Robin Givhan, the Washington Post’s fashion columnist, received this year’s Pulitzer Prize for criticism. Givhan has been at the Post since 1995, except for a six-month tenure as associate editor of Vogue in 2000. In addition to covering fashion, she has covered the 1996 Summer Olympic Games, the 2000 presidential campaign, the Academy Awards and the terrorist attacks of September 11, 2001. Before joining the Post, she reported for the Detroit Free Press and the San Francisco Chronicle.


Liz Cox Barrett: When you appeared on The Colbert Report on Comedy Central in January, Stephen Colbert observed that Washington, D.C. is “not that fashionable of a town … it’s basically The Gap and Joseph A. Banks,” and he compared being the fashion critic for the Washington Post to “being the dance critic for the Southern Baptist Convention.” How do you describe what you do? What do you set out to do when you sit down to write a column?


Robin Givhan: I think of what I do as writing about the way that people present themselves publicly. My sense of covering the fashion industry is that it’s not limited to what comes down a runway or what some small pocket of trendy kids is wearing. To be honest — I love Stephen Colbert, I think he’s really funny — but I do get frustrated when people say, “How can you cover fashion for the Post?” To me, that’s like someone saying to an auto reporter, “How can you write about the auto industry if you live in Atlanta?”


Also, I tend to feel like the part of the fashion industry that is the runway and $20,000 gowns and the edgiest stuff you might see in a story is such a small, small part of what the industry produces. Sometimes people forget that. Sometimes people forget that the t-shirt they’re wearing was produced by a garment manufacturer, and that is part of fashion. To forget that would be like, to use another auto industry comparison, an auto writer writing only about concept cars.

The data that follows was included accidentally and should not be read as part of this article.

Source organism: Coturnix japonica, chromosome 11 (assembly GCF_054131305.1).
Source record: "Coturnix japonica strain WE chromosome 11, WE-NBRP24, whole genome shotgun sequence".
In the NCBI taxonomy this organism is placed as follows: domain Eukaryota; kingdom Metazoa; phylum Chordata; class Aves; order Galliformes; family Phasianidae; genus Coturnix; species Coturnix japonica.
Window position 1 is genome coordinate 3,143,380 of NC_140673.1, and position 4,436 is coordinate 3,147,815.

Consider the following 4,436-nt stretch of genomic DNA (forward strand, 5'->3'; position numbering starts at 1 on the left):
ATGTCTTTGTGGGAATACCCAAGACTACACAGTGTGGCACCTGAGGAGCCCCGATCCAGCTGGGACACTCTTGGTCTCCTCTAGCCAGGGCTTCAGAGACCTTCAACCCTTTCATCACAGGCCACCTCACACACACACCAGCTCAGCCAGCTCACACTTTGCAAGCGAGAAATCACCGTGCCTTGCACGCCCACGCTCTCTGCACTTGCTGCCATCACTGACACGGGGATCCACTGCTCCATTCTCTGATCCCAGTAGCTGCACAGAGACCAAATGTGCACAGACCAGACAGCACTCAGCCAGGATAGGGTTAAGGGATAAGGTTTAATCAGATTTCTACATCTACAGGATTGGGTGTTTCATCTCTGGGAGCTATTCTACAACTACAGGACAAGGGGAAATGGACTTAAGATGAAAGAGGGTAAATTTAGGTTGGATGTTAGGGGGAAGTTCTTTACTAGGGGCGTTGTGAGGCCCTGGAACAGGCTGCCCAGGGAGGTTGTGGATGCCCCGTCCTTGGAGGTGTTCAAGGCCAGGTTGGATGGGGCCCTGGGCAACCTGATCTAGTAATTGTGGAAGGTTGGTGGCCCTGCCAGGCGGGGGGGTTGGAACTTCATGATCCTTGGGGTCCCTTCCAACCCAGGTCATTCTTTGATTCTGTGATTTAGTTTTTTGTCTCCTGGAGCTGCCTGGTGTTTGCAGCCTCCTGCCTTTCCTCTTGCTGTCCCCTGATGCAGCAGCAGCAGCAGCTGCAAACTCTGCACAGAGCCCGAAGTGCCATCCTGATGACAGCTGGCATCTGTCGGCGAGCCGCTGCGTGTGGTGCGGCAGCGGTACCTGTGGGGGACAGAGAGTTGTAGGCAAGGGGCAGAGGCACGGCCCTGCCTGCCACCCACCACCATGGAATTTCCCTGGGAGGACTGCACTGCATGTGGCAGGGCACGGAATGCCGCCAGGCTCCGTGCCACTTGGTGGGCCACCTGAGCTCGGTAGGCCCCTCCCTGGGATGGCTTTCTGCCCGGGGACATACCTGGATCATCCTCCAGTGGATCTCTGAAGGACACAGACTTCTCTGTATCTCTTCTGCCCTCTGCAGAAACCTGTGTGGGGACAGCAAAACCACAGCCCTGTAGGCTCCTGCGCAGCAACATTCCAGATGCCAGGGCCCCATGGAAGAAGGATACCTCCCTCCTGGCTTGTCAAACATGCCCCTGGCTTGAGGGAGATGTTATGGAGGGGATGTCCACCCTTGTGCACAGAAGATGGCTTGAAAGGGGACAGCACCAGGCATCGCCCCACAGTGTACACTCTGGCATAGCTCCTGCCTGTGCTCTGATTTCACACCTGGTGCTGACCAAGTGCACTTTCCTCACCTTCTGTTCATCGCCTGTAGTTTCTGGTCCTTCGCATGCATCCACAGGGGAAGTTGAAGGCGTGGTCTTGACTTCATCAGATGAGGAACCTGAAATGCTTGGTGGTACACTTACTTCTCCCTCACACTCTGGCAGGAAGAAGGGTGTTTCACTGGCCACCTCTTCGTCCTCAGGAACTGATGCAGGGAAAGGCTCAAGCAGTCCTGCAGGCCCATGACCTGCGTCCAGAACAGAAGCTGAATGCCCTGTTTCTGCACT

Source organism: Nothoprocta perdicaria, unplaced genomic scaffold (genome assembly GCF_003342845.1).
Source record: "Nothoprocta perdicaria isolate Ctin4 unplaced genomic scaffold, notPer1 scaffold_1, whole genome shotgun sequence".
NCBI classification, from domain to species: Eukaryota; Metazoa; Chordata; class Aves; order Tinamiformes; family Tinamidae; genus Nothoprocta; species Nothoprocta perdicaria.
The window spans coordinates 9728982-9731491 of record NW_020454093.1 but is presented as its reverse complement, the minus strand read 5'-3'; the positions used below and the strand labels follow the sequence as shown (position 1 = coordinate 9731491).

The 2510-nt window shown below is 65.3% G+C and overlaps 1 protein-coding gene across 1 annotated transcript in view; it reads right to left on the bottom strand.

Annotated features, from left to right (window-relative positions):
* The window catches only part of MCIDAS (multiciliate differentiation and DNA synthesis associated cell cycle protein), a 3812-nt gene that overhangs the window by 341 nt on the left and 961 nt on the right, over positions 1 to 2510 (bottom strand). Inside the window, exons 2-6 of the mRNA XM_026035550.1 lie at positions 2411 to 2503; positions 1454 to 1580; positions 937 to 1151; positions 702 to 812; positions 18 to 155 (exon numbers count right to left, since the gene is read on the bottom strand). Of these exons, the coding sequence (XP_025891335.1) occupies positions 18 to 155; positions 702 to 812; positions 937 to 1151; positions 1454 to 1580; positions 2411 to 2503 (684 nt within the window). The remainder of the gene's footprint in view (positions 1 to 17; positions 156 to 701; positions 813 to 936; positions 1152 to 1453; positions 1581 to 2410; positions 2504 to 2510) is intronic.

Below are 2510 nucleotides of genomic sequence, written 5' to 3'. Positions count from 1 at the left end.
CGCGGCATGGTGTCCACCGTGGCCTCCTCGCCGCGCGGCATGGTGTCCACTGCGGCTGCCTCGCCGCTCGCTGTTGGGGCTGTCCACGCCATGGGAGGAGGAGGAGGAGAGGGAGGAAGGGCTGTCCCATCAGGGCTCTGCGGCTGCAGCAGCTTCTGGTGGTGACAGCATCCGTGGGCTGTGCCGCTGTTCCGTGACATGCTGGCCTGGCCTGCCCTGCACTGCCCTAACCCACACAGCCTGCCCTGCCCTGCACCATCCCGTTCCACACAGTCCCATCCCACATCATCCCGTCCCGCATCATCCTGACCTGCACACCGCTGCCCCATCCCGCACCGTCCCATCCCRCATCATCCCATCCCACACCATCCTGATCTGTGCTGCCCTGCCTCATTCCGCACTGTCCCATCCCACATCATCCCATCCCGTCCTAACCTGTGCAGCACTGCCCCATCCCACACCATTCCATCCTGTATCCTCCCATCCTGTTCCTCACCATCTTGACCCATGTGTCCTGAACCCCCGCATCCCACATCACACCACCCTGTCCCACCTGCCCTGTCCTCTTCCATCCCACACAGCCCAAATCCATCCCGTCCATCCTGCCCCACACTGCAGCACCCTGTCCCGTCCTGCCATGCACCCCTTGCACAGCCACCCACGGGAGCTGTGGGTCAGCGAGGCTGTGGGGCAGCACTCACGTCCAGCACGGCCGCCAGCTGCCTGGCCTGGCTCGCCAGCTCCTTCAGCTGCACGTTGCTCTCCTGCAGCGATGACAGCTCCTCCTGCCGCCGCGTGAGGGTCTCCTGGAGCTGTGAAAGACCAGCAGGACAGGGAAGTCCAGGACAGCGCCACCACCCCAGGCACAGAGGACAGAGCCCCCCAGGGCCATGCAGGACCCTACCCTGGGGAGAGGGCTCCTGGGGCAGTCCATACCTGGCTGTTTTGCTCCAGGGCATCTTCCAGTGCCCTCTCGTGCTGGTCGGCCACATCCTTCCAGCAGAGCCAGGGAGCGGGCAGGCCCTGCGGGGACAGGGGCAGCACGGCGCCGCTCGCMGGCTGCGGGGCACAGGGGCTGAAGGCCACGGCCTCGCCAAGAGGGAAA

I sit down to write about the industry and I try to think about it in the broadest possible terms and the way that it affects peoples’ lives.


LCB: You are sometimes asked — by Postreaders, and sometimes by fellow critics or media observers — to apologize for things you’ve written about the style choices of, for example, recently, one-time Supreme Court nominee Harriet Miers (“in need of an aesthetic fairy godmother to explain that dark eyeliner can make one look harsh”) and Chief Justice John Roberts’ wife and children (the “honeyed faultlessness,” the “self-consciously-crafted perfection”). Have you ever apologized for anything you’ve written? Do you regret anything you’ve written?


RG: I’ve never apologized for anything I’ve written. I tend to feel very strongly about my opinions. I typically don’t write about some particular image unless I do have a strong reaction to it.


No, I’ve never regretted anything. I would say occasionally, with hindsight, I have seen the reaction people have to a column and I’ve felt like they’re reacting to something that wasn’t in the column at all, or something I think they’ve completely misconstrued and I’ve thought, I wish I could’ve gone back and pounded the point home five times as hard, or something like that — only because I’ve been sort of stunned when people have not gotten it at all.


LCB: Two weeks ago you won the Pulitzer Prize for criticism. Some have suggested that your work does not merit Pulitzer recognition, either because it’s so “mean-spirited” (to quote one Post chat participant) or because fashion is frivolous and fashion criticism is therefore a less serious pursuit than the criticism of art or literature (to paraphrase a post on the National Books Critics Circle blog). Your thoughts on that?


RG: I find it sort of shocking that someone would say that fashion is frivolous. I mean, why is an industry that produces billions of dollars and employs so many people and affects every single person’s life, why is that so frivolous? There are plenty of things that are produced by the industry that are not practical but I would say that the vast majority of books published are not that well-written or interesting. I find a lot of the reaction to fashion comes from this very old-fashioned idea that it’s somehow the venue of silly women, honestly.

Liz Cox Barrett is a writer at CJR.